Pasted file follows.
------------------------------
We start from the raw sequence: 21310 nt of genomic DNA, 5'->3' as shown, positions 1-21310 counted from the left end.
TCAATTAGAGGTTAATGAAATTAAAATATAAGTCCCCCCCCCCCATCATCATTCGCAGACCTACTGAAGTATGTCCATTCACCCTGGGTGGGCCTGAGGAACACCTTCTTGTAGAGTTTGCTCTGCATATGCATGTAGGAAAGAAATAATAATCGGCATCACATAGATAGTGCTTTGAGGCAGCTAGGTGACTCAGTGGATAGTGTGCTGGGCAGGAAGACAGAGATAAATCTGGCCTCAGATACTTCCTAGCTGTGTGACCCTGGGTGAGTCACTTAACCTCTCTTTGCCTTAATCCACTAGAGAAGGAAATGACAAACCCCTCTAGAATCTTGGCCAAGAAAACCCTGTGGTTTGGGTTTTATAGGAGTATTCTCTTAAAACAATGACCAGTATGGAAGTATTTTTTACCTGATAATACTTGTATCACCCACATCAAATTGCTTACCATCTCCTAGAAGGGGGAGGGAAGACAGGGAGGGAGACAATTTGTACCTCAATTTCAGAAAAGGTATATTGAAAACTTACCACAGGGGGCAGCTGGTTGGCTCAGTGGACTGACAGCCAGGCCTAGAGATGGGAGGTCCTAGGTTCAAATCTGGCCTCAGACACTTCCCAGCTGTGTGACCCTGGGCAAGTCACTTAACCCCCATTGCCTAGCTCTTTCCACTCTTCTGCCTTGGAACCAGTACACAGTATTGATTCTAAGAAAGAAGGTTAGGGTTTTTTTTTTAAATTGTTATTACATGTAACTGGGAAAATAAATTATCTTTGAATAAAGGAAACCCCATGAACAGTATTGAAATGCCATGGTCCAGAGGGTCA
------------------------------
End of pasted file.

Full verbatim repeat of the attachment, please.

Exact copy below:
We start from the raw sequence: 21310 nt of genomic DNA, 5'->3' as shown, positions 1-21310 counted from the left end.
TCAATTAGAGGTTAATGAAATTAAAATATAAGTCCCCCCCCCCCATCATCATTCGCAGACCTACTGAAGTATGTCCATTCACCCTGGGTGGGCCTGAGGAACACCTTCTTGTAGAGTTTGCTCTGCATATGCATGTAGGAAAGAAATAATAATCGGCATCACATAGATAGTGCTTTGAGGCAGCTAGGTGACTCAGTGGATAGTGTGCTGGGCAGGAAGACAGAGATAAATCTGGCCTCAGATACTTCCTAGCTGTGTGACCCTGGGTGAGTCACTTAACCTCTCTTTGCCTTAATCCACTAGAGAAGGAAATGACAAACCCCTCTAGAATCTTGGCCAAGAAAACCCTGTGGTTTGGGTTTTATAGGAGTATTCTCTTAAAACAATGACCAGTATGGAAGTATTTTTTACCTGATAATACTTGTATCACCCACATCAAATTGCTTACCATCTCCTAGAAGGGGGAGGGAAGACAGGGAGGGAGACAATTTGTACCTCAATTTCAGAAAAGGTATATTGAAAACTTACCACAGGGGGCAGCTGGTTGGCTCAGTGGACTGACAGCCAGGCCTAGAGATGGGAGGTCCTAGGTTCAAATCTGGCCTCAGACACTTCCCAGCTGTGTGACCCTGGGCAAGTCACTTAACCCCCATTGCCTAGCTCTTTCCACTCTTCTGCCTTGGAACCAGTACACAGTATTGATTCTAAGAAAGAAGGTTAGGGTTTTTTTTTTAAATTGTTATTACATGTAACTGGGAAAATAAATTATCTTTGAATAAAGGAAACCCCATGAACAGTATTGAAATGCCATGGTCCAGAGGGTCA